COVINGTON - Alcovy's Bryan Daniel is the engine that could push the Tiger's over Class AAAA No. 7 ranked Wayne County as the two clash in the second round of baseball playoffs in Jesup at 4 p.m. on Wednesday.
"I wouldn't say he's the heart and soul of the team, but I would definitely say he's the engine of the team," said Alcovy coach Casey Bates. "He's the catcher looking out and everyone is looking at him. He's making calls on the field and doing a great job for us."
Daniel stepped up as the team's No. 2 catcher last year allowing Bates to move Taylor Jackson to the infield. A move which helped strengthen Alcovy up the gut.
"Allowing us to put Taylor Jackson in the infield helps us more up the middle. Having Bryan do his job makes us even more solid up the middle. He's that type of kid. He's got the heart and gut to play for his teammates, no matter how he feels," said Bates.
Beside's helping the team defensively, he also produces runs. Daniel is currently tied with freshman Bowen Braswell in home runs with six, followed by Ross Roberts who has five.
"From the scouting report other teams are getting I told (Daniel) he's going to see 90 percent curve balls. He asked why and I told him that other teams know how he hits the fast ball," Bates said.
However, Alcovy is going to need more then Daniel to be at the top of his game if they hope to advance and host the quarterfinals.
But the way the team is playing after knocking Harlem out of the playoffs, Bates said he can feel the confidence, not cockiness, oozing from his players.
"I told them you can't go in there thinking you're going to get beat. You have to go in there thinking that it's just another team. If they can do that we can give ourselves a shot," he said.
"It's all about confidence with these kids. You start losing your confidence is going to go down. If you start winning your confidence is going to go up. What we have to stay away from is being too high or too low, we have to play in the middle the entire game."
In order for Alcovy to pull off the upset, its pitching staff, including Jackson, Roberts, John Pollard and Beau Thomas, will have to keep the ball on the outside of the plate.
"I've talked to three or four coaches about them and they all say the same thing, that they have a really good hitting squad. They're all righties and have a lot of power. We can't walk them and have to make them hit the pitch the other way," said Bates. "If we can do that I think we might be successful. But in high school it's hard to tell a kid to throw the ball right where you want it every time."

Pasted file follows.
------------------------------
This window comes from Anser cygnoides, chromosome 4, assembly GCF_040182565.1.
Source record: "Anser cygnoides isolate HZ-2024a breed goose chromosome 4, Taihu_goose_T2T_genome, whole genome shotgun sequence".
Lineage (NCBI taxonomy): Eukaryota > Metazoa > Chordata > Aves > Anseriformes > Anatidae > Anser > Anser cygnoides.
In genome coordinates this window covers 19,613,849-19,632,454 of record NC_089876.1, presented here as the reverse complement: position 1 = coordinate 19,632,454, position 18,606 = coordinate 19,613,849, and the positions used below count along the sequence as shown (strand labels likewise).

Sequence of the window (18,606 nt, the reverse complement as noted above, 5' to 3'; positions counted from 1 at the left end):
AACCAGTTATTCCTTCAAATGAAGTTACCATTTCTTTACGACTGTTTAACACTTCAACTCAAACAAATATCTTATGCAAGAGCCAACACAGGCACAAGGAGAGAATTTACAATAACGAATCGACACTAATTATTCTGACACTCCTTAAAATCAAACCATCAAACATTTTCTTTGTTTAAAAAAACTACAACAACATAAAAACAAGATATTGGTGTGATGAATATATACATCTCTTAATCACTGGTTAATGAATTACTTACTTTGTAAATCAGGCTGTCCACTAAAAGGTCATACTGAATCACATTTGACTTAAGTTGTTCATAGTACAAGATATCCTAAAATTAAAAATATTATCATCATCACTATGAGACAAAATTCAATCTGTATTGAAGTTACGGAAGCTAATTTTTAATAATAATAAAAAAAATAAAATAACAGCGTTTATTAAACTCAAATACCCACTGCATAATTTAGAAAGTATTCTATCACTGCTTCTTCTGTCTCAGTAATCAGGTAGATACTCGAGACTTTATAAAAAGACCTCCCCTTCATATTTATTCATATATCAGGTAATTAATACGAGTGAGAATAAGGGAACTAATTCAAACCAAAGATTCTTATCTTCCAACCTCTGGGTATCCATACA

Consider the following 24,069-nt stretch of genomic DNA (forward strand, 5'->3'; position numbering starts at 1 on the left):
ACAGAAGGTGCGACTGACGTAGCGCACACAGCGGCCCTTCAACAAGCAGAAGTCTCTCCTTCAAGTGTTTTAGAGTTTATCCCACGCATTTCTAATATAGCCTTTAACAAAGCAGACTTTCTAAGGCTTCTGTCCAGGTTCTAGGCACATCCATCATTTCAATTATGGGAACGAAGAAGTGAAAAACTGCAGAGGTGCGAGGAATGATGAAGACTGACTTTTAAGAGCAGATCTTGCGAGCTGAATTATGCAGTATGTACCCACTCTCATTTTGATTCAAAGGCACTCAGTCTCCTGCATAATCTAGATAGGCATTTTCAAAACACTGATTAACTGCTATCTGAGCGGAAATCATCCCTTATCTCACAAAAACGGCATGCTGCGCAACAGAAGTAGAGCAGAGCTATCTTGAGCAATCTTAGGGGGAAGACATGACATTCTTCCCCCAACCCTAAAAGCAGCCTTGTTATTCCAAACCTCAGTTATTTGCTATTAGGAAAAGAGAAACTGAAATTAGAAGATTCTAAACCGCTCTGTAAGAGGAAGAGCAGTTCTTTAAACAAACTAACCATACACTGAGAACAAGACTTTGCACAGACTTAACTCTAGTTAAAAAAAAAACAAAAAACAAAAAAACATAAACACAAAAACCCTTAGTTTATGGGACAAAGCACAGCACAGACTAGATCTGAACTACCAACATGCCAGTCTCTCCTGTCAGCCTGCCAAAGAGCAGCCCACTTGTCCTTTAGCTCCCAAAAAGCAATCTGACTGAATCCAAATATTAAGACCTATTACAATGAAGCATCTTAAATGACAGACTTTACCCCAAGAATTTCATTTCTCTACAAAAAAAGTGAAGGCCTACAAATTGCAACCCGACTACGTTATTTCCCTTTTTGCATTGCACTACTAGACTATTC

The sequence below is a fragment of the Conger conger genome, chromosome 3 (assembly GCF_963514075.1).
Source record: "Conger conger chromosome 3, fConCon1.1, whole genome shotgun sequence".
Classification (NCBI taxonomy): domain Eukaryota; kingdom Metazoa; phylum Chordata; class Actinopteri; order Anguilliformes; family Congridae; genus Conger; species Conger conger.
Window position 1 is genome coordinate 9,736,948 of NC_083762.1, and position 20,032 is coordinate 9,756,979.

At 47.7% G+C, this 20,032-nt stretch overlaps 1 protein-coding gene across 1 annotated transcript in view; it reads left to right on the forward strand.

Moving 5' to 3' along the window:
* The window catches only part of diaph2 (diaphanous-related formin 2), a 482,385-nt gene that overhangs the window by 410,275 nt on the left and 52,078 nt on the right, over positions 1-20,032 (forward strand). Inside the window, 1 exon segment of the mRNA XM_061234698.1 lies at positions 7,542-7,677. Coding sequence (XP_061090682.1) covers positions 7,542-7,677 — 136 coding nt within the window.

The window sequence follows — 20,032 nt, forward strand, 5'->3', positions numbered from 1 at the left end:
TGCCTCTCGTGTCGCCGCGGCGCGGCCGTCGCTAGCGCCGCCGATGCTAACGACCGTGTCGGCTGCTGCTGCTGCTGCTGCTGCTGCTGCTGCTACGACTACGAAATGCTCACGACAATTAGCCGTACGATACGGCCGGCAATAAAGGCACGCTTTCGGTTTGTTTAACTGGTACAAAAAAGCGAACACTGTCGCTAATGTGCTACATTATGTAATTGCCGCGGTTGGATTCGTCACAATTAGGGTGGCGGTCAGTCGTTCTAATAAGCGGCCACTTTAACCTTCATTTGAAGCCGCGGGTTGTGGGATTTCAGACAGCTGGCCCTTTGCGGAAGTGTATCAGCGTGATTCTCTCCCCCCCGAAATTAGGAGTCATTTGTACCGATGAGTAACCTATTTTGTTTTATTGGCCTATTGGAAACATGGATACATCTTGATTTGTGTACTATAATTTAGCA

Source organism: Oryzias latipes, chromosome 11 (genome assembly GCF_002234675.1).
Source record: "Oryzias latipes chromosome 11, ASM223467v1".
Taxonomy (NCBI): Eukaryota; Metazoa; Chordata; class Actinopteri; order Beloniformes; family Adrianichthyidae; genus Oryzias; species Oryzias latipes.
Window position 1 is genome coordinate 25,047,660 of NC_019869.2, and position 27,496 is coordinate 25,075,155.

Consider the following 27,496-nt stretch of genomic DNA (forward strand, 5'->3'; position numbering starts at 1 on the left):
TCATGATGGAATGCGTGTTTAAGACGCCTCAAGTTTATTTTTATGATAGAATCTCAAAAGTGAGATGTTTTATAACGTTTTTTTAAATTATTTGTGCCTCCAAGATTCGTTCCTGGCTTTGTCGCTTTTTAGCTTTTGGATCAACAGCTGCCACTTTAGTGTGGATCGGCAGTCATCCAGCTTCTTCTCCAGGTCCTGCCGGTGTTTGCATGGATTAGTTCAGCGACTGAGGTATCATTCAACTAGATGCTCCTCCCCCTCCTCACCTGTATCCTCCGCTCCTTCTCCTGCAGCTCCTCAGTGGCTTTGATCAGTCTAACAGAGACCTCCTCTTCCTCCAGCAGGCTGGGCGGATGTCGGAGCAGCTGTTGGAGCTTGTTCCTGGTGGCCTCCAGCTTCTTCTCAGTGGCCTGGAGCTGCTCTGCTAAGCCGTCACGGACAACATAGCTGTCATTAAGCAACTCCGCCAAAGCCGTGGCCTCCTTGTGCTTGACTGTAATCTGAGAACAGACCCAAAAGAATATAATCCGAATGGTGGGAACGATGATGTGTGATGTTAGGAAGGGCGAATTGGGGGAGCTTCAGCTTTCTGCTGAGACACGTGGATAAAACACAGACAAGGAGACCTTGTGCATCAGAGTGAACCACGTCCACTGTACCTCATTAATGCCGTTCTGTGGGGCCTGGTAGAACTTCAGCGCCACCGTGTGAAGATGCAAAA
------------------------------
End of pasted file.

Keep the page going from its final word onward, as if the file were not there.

The Tigers had a hard time getting hits with runners in scoring position prior to the game against Harlem. But having scored 33 runs in the three-game series seemed to have eliminated that problem.
Facing the same type of pitching they face in batting practice should help the Tigers continue making solid contact with the ball.
Just like the Tigers, Wayne County has one pitcher throwing around 85 miles per hour with three others throwing around 80.
The one thing they all have in common is that they have good control over their curve ball and change up.
"I've been told they have very similar pitching as us," said Bates. "They don't have anyone that's going to come in there and blow to by you. It's the same situation that we're in."
With a late afternoon game, the team is planning on starting their four-hour trip early Wednesday morning. They plan on leaving around 7 a.m. for the 200-mile journey.
"I don't want to get them in a hotel room sitting around all day. I'd rather have them sleep in their bed then have them stay up late in a hotel room," said Bates. "I'm hoping their adrenaline takes over after that long drive. I've never seen these kids so upbeat."
Manny Fils can be reached at email@example.com.